How to Help Your Parent After the Other Is Diagnosed with Alzheimer’s
By Chris Cruse 9 am on
An Alzheimer’s diagnosis tends to leave families reeling from the news. While you may be thinking about how sad it is that your senior parent is now living with this disease, you must also remember there’s someone else who is impacted by the news just as much, if not more. Your other parent must now contend with being thrust into a caregiver role with no way to know what to expect. Make sure to use these tips to support your parent as he or she adjusts to caring for a spouse with Alzheimer’s disease.
Be Honest About the New Reality
It’s a natural response to want to gloss over the hardships your loved one might face. However, sugarcoating things only increases the risk of living in denial, and it may even cause your parent to feel as though his or her worries aren’t valid. Be honest with your parent as you learn more about the disease together. Show support and make plans for the future.A diagnosis of Alzheimer’s disease can be devastating for the whole family, but you’re not alone. The days, weeks, and months following an Alzheimer’s diagnosis can be challenging for both seniors and their families. However, these challenges can be made less stressful with the help of caregivers trained in professional Alzheimer’s care. Des Moines Home Care Assistance is here to help your loved one enjoy the golden years while simultaneously managing the symptoms of Alzheimer’s.
Encourage Talking About Challenges
Older adults sometimes try to hide their challenges from their families. Your loved one may do this out of the desire to protect you from knowing about your other parent’s cognitive decline. He or she may also be afraid of losing independence now that one of them has a serious health diagnosis. Hiding these challenges puts your parent at risk for having more problems, since you may not know when to step in. Let your parent know you need to hear about challenges that arise so you can find solutions together.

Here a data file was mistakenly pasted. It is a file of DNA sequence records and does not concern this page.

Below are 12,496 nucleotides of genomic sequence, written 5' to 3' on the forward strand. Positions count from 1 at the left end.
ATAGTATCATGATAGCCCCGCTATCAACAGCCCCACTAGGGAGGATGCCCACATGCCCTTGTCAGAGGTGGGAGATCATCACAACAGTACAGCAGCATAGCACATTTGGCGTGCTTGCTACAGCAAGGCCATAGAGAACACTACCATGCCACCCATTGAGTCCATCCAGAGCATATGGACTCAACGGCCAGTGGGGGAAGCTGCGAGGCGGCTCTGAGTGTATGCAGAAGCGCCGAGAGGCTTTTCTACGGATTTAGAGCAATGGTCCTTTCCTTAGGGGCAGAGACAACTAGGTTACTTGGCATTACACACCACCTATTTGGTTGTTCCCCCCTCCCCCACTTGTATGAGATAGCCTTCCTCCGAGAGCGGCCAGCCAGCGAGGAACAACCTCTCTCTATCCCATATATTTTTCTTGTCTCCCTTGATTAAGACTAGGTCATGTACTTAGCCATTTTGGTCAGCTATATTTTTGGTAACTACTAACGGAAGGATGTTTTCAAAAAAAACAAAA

Provide Self-Care Reminders
Your caregiving parent may not want to leave your other parent alone because he or she feels obligated to provide constant care. However, self-care is important, and your caregiving parent needs to be reminded of the value of spending a little time away from caregiving duties. This time apart doesn’t have to be long. A short walk around the block or an hour-long lunch with a friend is often all it takes to recharge.You can also help your parent take a much-needed break from caregiving by arranging for a professional caregiver to take over for a few hours a day or a few days a week. Families looking for top-rated Des Moines in-home care providerscan reach out to Home Care Assistance. From respite care to specialized Alzheimer’s, dementia, stroke, and Parkinson’s care, there are many ways we can make life easier for seniors and their loved ones.
Set Up Safeguards
As your parent who has Alzheimer’s begins to experience memory loss, your other parent becomes more responsible for keeping him or her safe. However, worrying about wandering and medication mishaps may be stressful for your caregiver parent. Find ways to reduce the burden of responsibility your loved one feels about keeping his or her spouse safe from harm. For instance, you can give your parent with Alzheimer’s a wearable device with GPS tracking that sounds an alarm if he or she tries to leave the home.
Offer Professional Services
Your parent may refuse to allow you to take time off from work to help out or fear having to move to a new home with greater amounts of supervision responsibilities. You can calm these concerns by offering your parent the option of choosing the types of professional support needed to age in place. Housekeeping and meal preparation services may take a few things off your loved one’s plate so he or she can focus on relaxing and spending time with his or her spouse.Being a caregiver for a life partner with Alzheimer’s can be overwhelming, and partners need as much support as they can get. Families looking for top-rated Des Moines at-home care providerscan reach out to Home Care Assistance. From respite care to specialized Alzheimer’s, dementia, stroke, and Parkinson’s care, there are many ways we can make life easier for seniors and their loved ones. Home Care Assistance will work with you to customize a care plan that’s just right for your loved one’s needs. Call us today at (515) 264-2438 to discuss how we can give you the peace of mind that comes from knowing your loved one is being cared for with professionalism and compassion.